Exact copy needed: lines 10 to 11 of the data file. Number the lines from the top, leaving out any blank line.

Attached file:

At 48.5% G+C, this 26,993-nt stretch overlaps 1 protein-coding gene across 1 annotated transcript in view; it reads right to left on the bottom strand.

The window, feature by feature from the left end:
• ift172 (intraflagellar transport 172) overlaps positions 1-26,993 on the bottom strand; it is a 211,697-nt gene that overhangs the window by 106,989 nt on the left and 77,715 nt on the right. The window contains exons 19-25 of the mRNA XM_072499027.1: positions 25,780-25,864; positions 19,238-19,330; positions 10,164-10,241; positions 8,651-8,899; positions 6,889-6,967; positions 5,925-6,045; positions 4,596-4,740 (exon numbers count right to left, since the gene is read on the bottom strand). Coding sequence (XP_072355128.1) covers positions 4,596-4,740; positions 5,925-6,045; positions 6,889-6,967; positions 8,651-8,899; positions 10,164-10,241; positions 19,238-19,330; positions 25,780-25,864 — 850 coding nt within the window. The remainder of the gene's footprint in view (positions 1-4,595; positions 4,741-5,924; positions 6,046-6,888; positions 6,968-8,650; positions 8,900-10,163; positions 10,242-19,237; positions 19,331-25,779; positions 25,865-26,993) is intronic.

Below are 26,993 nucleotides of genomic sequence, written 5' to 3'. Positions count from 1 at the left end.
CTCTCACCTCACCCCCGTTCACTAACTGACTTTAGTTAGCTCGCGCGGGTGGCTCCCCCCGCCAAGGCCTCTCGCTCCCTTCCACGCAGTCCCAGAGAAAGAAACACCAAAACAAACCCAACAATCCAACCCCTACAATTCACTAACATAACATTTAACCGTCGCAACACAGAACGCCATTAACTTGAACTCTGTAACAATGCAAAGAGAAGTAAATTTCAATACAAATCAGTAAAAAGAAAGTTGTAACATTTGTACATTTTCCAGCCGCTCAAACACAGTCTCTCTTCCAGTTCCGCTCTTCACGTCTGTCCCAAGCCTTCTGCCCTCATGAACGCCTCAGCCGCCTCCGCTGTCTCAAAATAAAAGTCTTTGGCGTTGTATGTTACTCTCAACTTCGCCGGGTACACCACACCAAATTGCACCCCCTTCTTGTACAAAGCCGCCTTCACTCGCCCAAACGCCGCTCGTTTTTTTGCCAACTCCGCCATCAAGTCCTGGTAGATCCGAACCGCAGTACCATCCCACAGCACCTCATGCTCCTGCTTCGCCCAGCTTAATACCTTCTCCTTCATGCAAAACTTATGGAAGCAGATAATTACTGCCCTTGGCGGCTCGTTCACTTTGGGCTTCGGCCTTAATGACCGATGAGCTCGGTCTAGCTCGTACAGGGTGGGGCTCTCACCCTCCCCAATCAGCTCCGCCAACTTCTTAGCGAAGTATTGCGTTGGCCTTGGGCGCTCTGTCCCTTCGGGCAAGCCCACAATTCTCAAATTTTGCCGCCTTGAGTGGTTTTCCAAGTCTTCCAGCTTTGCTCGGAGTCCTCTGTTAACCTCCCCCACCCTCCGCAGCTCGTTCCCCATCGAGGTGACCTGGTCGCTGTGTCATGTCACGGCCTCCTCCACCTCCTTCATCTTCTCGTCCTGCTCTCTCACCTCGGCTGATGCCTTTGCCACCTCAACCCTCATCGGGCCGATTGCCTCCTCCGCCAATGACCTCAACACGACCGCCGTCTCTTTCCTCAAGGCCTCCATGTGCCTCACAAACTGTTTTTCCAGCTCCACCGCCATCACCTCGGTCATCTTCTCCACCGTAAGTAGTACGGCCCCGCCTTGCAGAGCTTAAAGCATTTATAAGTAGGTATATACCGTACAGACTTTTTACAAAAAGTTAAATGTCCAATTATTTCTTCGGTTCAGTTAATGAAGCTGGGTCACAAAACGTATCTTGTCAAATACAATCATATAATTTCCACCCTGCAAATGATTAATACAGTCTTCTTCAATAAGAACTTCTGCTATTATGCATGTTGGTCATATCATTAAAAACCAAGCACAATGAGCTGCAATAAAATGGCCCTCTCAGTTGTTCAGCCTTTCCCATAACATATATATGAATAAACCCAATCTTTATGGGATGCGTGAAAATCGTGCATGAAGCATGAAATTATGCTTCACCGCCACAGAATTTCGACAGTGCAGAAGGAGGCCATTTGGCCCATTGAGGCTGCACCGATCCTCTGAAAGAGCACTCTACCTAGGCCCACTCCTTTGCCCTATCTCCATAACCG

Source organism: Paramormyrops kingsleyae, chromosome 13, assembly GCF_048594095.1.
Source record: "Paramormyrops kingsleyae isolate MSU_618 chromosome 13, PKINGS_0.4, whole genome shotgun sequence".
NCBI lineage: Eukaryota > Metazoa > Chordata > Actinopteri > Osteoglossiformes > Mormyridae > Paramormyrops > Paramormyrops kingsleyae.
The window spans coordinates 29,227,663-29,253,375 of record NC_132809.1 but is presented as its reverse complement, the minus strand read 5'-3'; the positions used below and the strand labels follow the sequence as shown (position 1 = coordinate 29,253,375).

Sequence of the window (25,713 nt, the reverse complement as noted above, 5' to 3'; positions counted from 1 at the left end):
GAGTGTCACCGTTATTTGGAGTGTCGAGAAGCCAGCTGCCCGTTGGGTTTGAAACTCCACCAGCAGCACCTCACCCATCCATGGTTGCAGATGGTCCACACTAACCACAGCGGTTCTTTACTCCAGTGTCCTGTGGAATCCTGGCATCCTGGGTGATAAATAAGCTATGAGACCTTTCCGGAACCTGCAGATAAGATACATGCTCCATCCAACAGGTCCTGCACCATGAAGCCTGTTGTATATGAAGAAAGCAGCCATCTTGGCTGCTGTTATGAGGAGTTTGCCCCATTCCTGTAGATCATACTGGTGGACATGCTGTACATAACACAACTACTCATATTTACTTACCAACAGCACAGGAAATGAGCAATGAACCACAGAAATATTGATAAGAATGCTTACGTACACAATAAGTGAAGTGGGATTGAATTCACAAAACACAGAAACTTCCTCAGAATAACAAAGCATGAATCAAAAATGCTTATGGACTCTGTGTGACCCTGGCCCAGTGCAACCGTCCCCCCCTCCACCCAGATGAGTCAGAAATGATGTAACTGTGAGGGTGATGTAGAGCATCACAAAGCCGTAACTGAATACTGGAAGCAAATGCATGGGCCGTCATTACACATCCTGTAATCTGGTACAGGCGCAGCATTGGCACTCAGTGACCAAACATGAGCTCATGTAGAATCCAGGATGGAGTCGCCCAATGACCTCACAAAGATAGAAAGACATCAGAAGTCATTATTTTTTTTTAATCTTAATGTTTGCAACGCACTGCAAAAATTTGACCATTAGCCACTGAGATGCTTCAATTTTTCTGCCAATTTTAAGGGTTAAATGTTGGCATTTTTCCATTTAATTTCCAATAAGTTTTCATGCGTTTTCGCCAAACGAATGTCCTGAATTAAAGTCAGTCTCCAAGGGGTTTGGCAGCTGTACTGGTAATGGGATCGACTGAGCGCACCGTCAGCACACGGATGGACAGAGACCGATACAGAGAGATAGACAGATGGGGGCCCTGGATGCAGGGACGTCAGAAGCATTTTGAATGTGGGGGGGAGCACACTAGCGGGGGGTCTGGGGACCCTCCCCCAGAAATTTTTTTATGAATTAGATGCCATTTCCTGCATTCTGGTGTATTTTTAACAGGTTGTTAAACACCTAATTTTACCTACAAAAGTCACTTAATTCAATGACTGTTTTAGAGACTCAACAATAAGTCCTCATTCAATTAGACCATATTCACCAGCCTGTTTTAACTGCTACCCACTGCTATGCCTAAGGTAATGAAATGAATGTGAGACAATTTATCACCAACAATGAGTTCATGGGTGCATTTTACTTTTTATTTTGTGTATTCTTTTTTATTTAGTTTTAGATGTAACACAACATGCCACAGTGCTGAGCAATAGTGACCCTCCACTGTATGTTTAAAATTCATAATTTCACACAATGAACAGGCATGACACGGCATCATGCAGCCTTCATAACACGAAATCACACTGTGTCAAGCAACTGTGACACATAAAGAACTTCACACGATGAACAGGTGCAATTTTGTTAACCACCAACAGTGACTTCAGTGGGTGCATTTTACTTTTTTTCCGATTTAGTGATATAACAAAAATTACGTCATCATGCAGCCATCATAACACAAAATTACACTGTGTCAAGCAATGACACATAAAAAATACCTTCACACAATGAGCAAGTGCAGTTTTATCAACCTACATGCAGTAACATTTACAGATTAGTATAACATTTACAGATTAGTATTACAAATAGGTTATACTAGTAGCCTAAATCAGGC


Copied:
Sequence of the window (25,713 nt, the reverse complement as noted above, 5' to 3'; positions counted from 1 at the left end):
GAGTGTCACCGTTATTTGGAGTGTCGAGAAGCCAGCTGCCCGTTGGGTTTGAAACTCCACCAGCAGCACCTCACCCATCCATGGTTGCAGATGGTCCACACTAACCACAGCGGTTCTTTACTCCAGTGTCCTGTGGAATCCTGGCATCCTGGGTGATAAATAAGCTATGAGACCTTTCCGGAACCTGCAGATAAGATACATGCTCCATCCAACAGGTCCTGCACCATGAAGCCTGTTGTATATGAAGAAAGCAGCCATCTTGGCTGCTGTTATGAGGAGTTTGCCCCATTCCTGTAGATCATACTGGTGGACATGCTGTACATAACACAACTACTCATATTTACTTACCAACAGCACAGGAAATGAGCAATGAACCACAGAAATATTGATAAGAATGCTTACGTACACAATAAGTGAAGTGGGATTGAATTCACAAAACACAGAAACTTCCTCAGAATAACAAAGCATGAATCAAAAATGCTTATGGACTCTGTGTGACCCTGGCCCAGTGCAACCGTCCCCCCCTCCACCCAGATGAGTCAGAAATGATGTAACTGTGAGGGTGATGTAGAGCATCACAAAGCCGTAACTGAATACTGGAAGCAAATGCATGGGCCGTCATTACACATCCTGTAATCTGGTACAGGCGCAGCATTGGCACTCAGTGACCAAACATGAGCTCATGTAGAATCCAGGATGGAGTCGCCCAATGACCTCACAAAGATAGAAAGACATCAGAAGTCATTATTTTTTTTTAATCTTAATGTTTGCAACGCACTGCAAAAATTTGACCATTAGCCACTGAGATGCTTCAATTTTTCTGCCAATTTTAAGGGTTAAATGTTGGCATTTTTCCATTTAATTTCCAATAAGTTTTCATGCGTTTTCGCCAAACGAATGTCCTGAATTAAAGTCAGTCTCCAAGGGGTTTGGCAGCTGTACTGGTAATGGGATCGACTGAGCGCACCGTCAGCACACGGATGGACAGAGACCGATACAGAGAGATAGACAGATGGGGGCCCTGGATGCAGGGACGTCAGAAGCATTTTGAATGTGGGGGGGAGCACACTAGCGGGGGGTCTGGGGACCCTCCCCCAGAAATTTTTTTATGAATTAGATGCCATTTCCTGCATTCTGGTGTATTTTTAACAGGTTGTTAAACACCTAATTTTACCTACAAAAGTCACTTAATTCAATGACTGTTTTAGAGACTCAACAATAAGTCCTCATTCAATTAGACCATATTCACCAGCCTGTTTTAACTGCTACCCACTGCTATGCCTAAGGTAATGAAATGAATGTGAGACAATTTATCACCAACAATGAGTTCATGGGTGCATTTTACTTTTTATTTTGTGTATTCTTTTTTATTTAGTTTTAGATGTAACACAACATGCCACAGTGCTGAGCAATAGTGACCCTCCACTGTATGTTTAAAATTCATAATTTCACACAATGAACAGGCATGACACGGCATCATGCAGCCTTCATAACACGAAATCACACTGTGTCAAGCAACTGTGACACATAAAGAACTTCACACGATGAACAGGTGCAATTTTGTTAACCACCAACAGTGACTTCAGTGGGTGCATTTTACTTTTTTTCCGATTTAGTGATATAACAAAAATTACGTCATCATGCAGCCATCATAACACAAAATTACACTGTGTCAAGCAATGACACATAAAAAATACCTTCACACAATGAGCAAGTGCAGTTTTATCAACCTACATGCAGTAACATTTACAGATTAGTATAACATTTACAGATTAGTATTACAAATAGGTTATACTAGTAGCCTAAATCAGGC